I remember a few years ago our pastor making a call from the pulpit for a family to take in a young exchange student who needed a place to live because of dire circumstances that had developed in his living arrangements The parish isn’t large, but it’s wealthy with an abundance of relatively young retired folks with empty homes and comfortable circumstances. He got exactly one offer, from a working couple. One wonders how many people in any parish would leap at the chance to invite a stranger into the home? I’m not suggesting that it is everyone’s charism to do so; I am suggesting it is the parish’s role to figure out a way for that need to be met by the parish and I am not sure we are particularly good at that.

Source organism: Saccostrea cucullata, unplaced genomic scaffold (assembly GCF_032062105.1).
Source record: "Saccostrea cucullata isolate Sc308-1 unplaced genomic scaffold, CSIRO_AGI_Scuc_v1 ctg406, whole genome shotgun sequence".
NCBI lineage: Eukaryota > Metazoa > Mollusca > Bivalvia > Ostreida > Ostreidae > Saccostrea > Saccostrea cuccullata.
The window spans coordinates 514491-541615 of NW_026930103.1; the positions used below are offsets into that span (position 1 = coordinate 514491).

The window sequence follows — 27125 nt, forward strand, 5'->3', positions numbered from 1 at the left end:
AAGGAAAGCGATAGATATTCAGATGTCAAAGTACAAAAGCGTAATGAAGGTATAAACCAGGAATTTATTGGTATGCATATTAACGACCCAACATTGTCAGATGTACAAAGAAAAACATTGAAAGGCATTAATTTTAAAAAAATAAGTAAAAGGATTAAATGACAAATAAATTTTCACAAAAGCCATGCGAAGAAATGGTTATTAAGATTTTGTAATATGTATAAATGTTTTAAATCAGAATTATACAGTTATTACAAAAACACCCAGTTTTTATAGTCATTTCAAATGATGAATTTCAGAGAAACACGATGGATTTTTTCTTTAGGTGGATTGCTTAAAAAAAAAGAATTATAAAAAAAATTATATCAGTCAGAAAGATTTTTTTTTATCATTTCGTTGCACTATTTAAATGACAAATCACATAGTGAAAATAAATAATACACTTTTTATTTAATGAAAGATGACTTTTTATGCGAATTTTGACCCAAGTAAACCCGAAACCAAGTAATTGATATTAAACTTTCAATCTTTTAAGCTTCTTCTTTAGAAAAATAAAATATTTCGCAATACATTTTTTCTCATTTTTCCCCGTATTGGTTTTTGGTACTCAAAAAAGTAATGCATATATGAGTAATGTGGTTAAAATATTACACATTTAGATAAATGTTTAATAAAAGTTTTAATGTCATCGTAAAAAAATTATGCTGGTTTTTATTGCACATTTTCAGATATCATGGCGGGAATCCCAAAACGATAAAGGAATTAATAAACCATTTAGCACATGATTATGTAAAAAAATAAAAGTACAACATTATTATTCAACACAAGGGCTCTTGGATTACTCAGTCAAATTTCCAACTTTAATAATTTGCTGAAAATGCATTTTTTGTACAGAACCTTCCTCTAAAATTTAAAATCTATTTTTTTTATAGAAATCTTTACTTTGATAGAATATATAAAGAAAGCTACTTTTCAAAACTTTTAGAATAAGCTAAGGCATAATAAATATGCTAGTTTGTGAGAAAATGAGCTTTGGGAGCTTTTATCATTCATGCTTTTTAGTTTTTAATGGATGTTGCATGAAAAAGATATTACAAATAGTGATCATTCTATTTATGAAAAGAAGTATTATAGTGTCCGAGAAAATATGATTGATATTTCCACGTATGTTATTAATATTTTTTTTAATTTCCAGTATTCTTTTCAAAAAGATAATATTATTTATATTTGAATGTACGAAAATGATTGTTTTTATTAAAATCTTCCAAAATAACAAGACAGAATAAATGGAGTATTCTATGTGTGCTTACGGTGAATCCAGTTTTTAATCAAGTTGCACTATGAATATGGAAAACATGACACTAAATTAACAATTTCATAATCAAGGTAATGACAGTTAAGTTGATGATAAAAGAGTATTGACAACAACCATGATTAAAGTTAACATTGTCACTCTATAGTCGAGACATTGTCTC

Our local Catholic high school holds football practices on Sunday. We can’t even give up an addiction to sports and the desire to funnel our kids into the best colleges in order to keep holy the Lord’s Day. What makes us think we are self-sacrificial enough as a community to provide no-cost housing for cohabiting couples?
Perhaps we need to take a look at other sins that are destructive to the human spirit and the family. St. Ambrose taught that if one has two shirts in his closet, one belongs to the poor. Where does that leave me with clothes I have not worn for years, empty bedrooms and four cars in my drive? It’s not the sin of unchastity, but as I recall, Dante thought avarice was a greater sin than lust. And avarice abounds….